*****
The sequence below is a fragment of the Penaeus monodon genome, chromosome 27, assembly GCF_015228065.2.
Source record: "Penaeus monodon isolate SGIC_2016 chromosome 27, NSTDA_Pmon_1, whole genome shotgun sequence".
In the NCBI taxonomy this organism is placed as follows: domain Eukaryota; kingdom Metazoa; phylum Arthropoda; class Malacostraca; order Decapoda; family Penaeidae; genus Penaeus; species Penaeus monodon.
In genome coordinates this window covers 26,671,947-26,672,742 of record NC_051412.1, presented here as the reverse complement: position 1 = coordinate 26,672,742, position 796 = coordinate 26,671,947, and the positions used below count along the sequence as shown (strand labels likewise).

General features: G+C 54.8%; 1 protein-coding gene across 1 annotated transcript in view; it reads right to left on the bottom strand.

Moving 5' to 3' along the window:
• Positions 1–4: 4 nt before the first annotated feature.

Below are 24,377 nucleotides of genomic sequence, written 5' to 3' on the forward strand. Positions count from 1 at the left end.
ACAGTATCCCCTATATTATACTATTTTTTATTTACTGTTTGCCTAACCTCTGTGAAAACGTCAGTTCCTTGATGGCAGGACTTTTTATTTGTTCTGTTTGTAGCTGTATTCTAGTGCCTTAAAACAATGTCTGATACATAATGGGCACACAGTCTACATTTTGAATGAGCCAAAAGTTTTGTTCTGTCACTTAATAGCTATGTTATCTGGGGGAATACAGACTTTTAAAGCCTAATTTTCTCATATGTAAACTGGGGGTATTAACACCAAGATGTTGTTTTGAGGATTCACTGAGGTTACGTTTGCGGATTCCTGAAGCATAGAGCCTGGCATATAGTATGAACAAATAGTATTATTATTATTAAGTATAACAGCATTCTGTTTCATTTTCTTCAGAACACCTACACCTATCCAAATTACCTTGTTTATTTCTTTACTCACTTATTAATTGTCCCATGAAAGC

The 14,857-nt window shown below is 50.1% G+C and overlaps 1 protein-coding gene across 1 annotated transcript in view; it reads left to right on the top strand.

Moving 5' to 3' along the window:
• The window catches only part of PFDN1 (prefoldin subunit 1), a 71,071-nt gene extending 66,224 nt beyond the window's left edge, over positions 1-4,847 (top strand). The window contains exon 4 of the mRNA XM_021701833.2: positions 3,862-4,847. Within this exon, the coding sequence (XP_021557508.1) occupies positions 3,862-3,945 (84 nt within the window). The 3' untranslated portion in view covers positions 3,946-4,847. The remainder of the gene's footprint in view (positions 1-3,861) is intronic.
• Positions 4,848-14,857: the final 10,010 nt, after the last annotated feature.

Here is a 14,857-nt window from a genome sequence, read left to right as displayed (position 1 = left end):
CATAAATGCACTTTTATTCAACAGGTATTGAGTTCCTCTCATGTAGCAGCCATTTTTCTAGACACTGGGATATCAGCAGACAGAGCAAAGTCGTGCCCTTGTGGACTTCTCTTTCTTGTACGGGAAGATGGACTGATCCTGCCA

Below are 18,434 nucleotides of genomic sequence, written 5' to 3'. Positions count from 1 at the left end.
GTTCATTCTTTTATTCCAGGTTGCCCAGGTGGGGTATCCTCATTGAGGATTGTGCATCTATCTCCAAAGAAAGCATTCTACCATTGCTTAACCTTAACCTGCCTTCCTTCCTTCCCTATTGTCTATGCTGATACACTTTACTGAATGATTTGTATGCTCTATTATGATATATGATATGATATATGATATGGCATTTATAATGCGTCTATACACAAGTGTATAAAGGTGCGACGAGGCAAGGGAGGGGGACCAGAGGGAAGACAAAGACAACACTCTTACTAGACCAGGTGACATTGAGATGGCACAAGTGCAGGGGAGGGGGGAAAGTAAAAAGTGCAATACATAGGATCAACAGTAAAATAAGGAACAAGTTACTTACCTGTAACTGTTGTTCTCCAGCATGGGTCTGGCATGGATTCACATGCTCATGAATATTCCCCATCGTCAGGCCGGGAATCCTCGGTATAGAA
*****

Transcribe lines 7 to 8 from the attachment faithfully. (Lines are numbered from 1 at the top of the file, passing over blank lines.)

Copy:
• Positions 1–4: 4 nt before the first annotated feature.

Below are 24,377 nucleotides of genomic sequence, written 5' to 3' on the forward strand. Positions count from 1 at the left end.